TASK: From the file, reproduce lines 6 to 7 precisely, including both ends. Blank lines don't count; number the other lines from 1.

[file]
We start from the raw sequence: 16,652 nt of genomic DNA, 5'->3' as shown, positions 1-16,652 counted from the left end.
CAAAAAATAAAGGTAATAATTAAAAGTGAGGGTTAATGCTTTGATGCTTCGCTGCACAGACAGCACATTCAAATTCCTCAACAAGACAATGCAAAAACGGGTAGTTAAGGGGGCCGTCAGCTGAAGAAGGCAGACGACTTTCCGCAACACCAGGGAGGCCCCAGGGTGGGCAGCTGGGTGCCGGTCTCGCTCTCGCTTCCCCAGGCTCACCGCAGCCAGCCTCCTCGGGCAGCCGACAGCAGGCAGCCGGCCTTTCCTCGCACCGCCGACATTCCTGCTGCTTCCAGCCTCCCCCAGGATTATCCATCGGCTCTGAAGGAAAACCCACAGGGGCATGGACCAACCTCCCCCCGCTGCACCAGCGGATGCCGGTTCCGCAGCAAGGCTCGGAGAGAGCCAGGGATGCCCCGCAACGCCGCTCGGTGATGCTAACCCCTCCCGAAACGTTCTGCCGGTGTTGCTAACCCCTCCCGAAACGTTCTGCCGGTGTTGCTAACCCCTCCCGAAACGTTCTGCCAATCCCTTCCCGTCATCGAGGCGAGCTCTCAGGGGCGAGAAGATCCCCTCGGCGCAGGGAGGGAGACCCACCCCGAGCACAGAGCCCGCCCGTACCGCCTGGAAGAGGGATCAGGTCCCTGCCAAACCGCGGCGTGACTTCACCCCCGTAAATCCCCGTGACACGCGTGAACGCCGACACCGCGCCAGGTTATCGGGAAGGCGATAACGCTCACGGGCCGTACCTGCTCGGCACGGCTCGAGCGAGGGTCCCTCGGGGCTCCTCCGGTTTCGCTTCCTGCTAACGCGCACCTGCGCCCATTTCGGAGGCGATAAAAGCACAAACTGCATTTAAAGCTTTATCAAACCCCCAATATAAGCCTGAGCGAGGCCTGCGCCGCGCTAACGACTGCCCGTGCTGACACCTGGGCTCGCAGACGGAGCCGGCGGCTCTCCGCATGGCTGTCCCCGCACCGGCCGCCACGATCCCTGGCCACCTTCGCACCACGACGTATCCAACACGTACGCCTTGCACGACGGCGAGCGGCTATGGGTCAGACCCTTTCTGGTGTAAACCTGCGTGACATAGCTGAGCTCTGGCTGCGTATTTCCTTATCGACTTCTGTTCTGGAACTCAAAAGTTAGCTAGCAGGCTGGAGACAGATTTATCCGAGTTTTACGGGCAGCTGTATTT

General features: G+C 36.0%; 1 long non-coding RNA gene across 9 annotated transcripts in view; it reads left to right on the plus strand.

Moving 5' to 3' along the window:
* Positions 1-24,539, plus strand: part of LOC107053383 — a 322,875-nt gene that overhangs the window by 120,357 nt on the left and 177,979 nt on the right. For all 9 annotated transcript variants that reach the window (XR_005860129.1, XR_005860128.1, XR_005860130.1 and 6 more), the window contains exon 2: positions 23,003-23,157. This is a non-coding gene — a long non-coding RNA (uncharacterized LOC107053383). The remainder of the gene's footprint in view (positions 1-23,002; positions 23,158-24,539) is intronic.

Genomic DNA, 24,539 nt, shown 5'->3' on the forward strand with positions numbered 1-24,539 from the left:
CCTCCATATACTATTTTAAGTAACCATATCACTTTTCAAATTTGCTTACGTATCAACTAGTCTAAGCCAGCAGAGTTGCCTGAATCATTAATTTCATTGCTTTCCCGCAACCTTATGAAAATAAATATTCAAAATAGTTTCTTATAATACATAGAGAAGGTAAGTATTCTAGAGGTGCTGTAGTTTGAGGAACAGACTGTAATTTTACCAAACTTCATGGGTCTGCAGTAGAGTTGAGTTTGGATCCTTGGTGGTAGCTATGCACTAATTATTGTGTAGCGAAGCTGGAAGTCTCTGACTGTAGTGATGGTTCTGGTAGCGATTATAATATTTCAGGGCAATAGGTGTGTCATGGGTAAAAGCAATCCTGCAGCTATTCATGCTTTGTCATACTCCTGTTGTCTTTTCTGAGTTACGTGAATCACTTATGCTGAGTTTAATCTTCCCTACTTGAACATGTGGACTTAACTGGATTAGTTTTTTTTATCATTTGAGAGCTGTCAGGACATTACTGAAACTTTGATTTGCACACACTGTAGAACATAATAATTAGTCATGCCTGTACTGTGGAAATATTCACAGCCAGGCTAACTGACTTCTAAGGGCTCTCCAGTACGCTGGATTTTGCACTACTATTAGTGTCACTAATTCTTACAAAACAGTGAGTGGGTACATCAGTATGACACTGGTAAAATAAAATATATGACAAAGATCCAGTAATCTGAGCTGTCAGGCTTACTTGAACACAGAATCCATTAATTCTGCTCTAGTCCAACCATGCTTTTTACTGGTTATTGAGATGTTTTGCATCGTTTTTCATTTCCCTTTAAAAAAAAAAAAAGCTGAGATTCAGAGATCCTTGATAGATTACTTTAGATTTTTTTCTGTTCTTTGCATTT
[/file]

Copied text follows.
Genomic DNA, 24,539 nt, shown 5'->3' on the forward strand with positions numbered 1-24,539 from the left:
CCTCCATATACTATTTTAAGTAACCATATCACTTTTCAAATTTGCTTACGTATCAACTAGTCTAAGCCAGCAGAGTTGCCTGAATCATTAATTTCATTGCTTTCCCGCAACCTTATGAAAATAAATATTCAAAATAGTTTCTTATAATACATAGAGAAGGTAAGTATTCTAGAGGTGCTGTAGTTTGAGGAACAGACTGTAATTTTACCAAACTTCATGGGTCTGCAGTAGAGTTGAGTTTGGATCCTTGGTGGTAGCTATGCACTAATTATTGTGTAGCGAAGCTGGAAGTCTCTGACTGTAGTGATGGTTCTGGTAGCGATTATAATATTTCAGGGCAATAGGTGTGTCATGGGTAAAAGCAATCCTGCAGCTATTCATGCTTTGTCATACTCCTGTTGTCTTTTCTGAGTTACGTGAATCACTTATGCTGAGTTTAATCTTCCCTACTTGAACATGTGGACTTAACTGGATTAGTTTTTTTTATCATTTGAGAGCTGTCAGGACATTACTGAAACTTTGATTTGCACACACTGTAGAACATAATAATTAGTCATGCCTGTACTGTGGAAATATTCACAGCCAGGCTAACTGACTTCTAAGGGCTCTCCAGTACGCTGGATTTTGCACTACTATTAGTGTCACTAATTCTTACAAAACAGTGAGTGGGTACATCAGTATGACACTGGTAAAATAAAATATATGACAAAGATCCAGTAATCTGAGCTGTCAGGCTTACTTGAACACAGAATCCATTAATTCTGCTCTAGTCCAACCATGCTTTTTACTGGTTATTGAGATGTTTTGCATCGTTTTTCATTTCCCTTTAAAAAAAAAAAAAGCTGAGATTCAGAGATCCTTGATAGATTACTTTAGATTTTTTTCTGTTCTTTGCATTT